John Meredith

(Bolivia, 1989)

Twenty years ago I had the amazing good fortune to be among the first Crossroaders placed in Bolivia. I can confess now that my first reaction included a tinge of disappointment: I'd been hoping to be placed in the South Pacific, where I vaguely envisioned myself contributing to post-colonial social justice movements, and campaigning against French and American nuclear testing. How my revolutionary talents might be applied in Bolivia, I couldn't imagine: I knew nothing about the country. But then, as my CCI experience would slowly teach me, I knew less than I thought I did about a lot of things.

In the months before my placement I studied feverishly, and soon had built myself the x-ray lenses that would enable me to experience Bolivia in all its bleak authenticity: that is, in the context of Spanish colonialism, American empire, and corporate globalization. And indeed, experience would validate all of these at a certain level. My placement was in the historic mining city of Potosí, and there were times when I could believe that the grand arc of history passed within arm's reach: times when (thanks to the kindness of others) I got to consort with miners' union leaders, or partake in the ritual sacrifice of a llama deep within a mine, or stand (drunk) with my comrades and riotously curse the American soldiers as they passed in the civic parade.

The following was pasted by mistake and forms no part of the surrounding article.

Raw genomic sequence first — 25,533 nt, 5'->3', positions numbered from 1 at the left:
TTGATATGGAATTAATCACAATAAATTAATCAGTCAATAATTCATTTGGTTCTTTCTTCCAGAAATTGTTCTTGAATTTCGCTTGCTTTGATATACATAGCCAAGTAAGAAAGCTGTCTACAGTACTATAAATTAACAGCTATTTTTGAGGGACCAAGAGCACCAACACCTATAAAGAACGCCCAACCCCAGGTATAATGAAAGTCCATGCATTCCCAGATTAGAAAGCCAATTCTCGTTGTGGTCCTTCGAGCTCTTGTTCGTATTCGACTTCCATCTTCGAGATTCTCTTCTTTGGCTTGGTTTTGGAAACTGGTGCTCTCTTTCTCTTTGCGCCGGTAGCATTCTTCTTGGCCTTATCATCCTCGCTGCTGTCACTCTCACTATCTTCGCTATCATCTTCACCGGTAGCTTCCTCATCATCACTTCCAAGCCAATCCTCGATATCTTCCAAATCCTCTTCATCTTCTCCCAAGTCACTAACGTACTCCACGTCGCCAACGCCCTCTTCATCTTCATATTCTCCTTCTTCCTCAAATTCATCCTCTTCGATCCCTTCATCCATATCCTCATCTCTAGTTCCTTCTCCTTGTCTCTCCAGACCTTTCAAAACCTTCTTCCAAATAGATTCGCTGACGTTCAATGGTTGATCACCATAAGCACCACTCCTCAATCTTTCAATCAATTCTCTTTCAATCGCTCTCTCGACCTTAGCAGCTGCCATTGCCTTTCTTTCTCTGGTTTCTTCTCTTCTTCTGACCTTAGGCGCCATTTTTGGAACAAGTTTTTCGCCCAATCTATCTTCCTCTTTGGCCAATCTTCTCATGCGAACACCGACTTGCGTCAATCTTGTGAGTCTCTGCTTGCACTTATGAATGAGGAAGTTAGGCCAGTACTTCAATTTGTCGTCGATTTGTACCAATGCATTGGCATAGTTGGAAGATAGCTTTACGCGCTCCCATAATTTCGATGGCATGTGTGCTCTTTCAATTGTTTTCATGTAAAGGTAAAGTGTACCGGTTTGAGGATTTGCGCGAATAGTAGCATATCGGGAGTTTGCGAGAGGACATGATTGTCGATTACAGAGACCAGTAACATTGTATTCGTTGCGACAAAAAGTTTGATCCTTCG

Many of these memories are still vivid and fond, but as time passes I find that they move me less than another set. Political sensibilities that felt crucial at the time (and that I drilled into my friends and family at endless post-placement slide shows), now seem a little dated and even juvenile. What has not faded, and probably grows stronger, is the sense of human connection. When I think of Bolivia now, it is not only of the life-long friends I made there (like Jose Luis Pereira and his family), but also of the countless mini-lessons in humanity that were part of a daily walk or bus trip: the manly purpose in the face of the eight year-old boy who boards the bus with a bundle of dynamite, on an innocent errand to help his father at the family mine site; the unself-conscious dignity of tired workers who give up their seats for others less able. As my own son turns fourteen, I can't help thinking of the peasant farmer I met in the dust-blown hospital compound at Uyuni - a place more like the moon than any other I hope to see - and his apparent optimism as he gently cleansed the sores that covered his teenage boy - sores caused by nothing more than skin mites - and lack of clean water, adequate clothing, bedding, and nutrition.

What I am slowly learning, and that CCI so graciously teaches, is that the challenges of 'development' are indeed global and complex, but they are not theoretical, abstract, or foreign. The challenges are human, and they lie within and connect every one of us.

John Meredith has maintained his interest in South America, returning to Bolivia a number of times since his placement. He has worked on development projects in India, Jordan, and Southern Africa.

 

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